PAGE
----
Enhanced MRI of the head

Fat on the brain

We need fats for our nervous system

Your brain is 60 per cent fat.

As the human brain develops in the womb and in childhood, it needs a constant fatty acid supply to support the growth of nerve cells (neurons). Even the adult brain needs fat to maintain the membranes and myelin sheaths surrounding these cells – all 86 billion of them – and in comparison to the protein components of neurons, the fatty components need to be replaced more regularly.

The myelin sheath is a fatty insulating layer that speeds transmission of nerve impulses along neurons. It is produced by oligodendrocytes in the central nervous system and Schwann cells elsewhere.

Without myelin, our nervous systems couldn’t function properly. In multiple sclerosis, people gradually lose the myelin in parts of their brain, which causes problems with movement, sight and thinking. In the 1990s, scientists found that people with multiple sclerosis had very low levels of certain fatty acids in their red blood cells and plasma.

We think of fish as brain food, partly because the omega-3 oils found in oily fish are key to a healthy brain. Studies have linked mental health conditions such as depression and hyperactivity to low or altered levels of essential fatty acids. Beware bogus claims, however.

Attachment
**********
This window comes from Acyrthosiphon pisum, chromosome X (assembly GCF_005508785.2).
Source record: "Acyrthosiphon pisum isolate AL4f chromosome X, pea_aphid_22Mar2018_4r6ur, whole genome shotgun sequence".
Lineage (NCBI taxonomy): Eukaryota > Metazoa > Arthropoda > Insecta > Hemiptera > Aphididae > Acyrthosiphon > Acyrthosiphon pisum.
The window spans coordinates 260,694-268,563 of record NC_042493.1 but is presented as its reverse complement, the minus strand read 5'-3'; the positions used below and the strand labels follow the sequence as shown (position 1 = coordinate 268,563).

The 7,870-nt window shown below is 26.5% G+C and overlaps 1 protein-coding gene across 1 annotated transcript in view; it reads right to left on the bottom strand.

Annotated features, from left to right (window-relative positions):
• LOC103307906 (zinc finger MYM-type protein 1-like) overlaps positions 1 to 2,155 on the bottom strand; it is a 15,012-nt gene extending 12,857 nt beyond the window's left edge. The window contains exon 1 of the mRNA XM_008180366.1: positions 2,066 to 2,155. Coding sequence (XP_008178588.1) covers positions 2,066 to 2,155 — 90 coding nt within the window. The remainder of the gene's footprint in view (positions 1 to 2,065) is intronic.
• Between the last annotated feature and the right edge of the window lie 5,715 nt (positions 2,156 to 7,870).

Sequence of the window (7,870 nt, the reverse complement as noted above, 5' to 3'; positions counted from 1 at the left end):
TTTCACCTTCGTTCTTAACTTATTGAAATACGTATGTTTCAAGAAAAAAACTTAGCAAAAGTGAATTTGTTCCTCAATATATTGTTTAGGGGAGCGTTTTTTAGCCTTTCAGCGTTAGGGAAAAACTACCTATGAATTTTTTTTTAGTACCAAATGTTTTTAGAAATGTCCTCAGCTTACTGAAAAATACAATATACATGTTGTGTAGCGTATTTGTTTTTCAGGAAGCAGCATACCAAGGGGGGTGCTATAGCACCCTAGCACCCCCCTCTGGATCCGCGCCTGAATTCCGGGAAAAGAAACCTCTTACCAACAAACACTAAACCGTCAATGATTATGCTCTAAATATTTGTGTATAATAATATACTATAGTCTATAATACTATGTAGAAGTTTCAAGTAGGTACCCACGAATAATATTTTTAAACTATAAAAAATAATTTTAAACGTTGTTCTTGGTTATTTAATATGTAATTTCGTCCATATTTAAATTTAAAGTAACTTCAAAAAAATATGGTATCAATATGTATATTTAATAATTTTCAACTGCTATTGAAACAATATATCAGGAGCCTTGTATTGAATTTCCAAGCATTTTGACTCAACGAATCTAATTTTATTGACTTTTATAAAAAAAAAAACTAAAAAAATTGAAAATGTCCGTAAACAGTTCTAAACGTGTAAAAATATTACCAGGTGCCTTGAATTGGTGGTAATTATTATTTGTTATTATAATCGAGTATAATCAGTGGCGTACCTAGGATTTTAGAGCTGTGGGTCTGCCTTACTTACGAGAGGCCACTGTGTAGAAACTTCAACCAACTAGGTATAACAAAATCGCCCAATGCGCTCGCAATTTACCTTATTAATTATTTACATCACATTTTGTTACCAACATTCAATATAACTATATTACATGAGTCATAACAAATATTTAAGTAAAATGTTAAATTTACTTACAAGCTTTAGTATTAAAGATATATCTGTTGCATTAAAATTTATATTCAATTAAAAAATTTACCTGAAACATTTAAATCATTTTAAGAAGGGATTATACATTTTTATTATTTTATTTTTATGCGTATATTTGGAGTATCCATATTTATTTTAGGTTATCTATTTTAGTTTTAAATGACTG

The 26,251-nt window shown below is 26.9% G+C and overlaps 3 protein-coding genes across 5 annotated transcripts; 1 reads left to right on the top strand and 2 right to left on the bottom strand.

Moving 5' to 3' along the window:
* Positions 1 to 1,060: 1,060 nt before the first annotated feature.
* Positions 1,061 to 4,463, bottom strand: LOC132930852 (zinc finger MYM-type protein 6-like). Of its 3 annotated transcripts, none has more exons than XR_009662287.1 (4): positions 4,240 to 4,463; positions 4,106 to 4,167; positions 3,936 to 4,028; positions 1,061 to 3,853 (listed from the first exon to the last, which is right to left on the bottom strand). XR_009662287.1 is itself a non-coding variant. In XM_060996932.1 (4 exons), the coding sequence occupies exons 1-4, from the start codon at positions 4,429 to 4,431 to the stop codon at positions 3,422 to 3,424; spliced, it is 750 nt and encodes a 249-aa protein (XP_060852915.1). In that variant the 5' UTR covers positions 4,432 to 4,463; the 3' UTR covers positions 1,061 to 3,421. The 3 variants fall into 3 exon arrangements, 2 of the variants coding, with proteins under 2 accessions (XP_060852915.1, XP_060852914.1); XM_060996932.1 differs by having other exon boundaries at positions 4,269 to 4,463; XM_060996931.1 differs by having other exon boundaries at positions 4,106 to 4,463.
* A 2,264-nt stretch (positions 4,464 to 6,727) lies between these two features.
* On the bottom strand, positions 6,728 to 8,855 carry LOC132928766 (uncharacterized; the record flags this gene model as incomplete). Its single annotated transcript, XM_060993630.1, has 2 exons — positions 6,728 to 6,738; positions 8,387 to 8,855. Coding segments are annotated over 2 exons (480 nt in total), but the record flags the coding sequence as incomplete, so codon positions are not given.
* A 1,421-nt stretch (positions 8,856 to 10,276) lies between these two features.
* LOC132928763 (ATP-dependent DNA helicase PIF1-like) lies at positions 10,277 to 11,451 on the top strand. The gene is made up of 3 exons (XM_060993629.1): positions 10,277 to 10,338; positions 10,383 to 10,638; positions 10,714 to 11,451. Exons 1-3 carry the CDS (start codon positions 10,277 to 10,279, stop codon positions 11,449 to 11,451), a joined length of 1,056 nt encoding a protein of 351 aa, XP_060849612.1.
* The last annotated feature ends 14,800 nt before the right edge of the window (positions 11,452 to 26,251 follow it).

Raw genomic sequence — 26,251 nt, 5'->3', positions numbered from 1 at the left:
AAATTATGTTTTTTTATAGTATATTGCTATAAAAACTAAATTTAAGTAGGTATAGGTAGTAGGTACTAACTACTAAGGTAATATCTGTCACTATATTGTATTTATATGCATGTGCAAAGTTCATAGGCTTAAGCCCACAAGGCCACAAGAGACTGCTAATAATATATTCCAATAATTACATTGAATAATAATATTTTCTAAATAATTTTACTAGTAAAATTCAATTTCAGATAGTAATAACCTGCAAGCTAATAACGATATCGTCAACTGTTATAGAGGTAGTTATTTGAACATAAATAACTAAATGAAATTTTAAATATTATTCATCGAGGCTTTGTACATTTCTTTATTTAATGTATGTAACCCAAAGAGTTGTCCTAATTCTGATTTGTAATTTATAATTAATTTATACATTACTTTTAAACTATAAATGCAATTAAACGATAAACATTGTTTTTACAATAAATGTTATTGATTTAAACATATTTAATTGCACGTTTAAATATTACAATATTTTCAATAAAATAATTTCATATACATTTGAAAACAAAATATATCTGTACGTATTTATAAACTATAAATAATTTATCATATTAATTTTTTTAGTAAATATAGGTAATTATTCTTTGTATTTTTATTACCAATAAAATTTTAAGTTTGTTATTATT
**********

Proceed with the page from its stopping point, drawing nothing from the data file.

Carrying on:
It’s not clear whether we get the benefits of omega-3 when it is taken in fish oil supplements. For example, some recent studies suggest the supplements do little to prevent the decline of brain function in older people. There is a billion-dollar industry built on fish oil supplements, but the evidence for beneficial effects for a range of conditions is mixed.

Lead image:

Mark Lythgoe and Chloe Hutton/Wellcome Images CC BY NC


Downloadable resources

About this resource

This resource was first published in ‘Fat’ in December 2015.

Physiology, Health, infection and disease
Fat, Food and Diet, Inside the Brain
Education levels:
16–19, Continuing professional development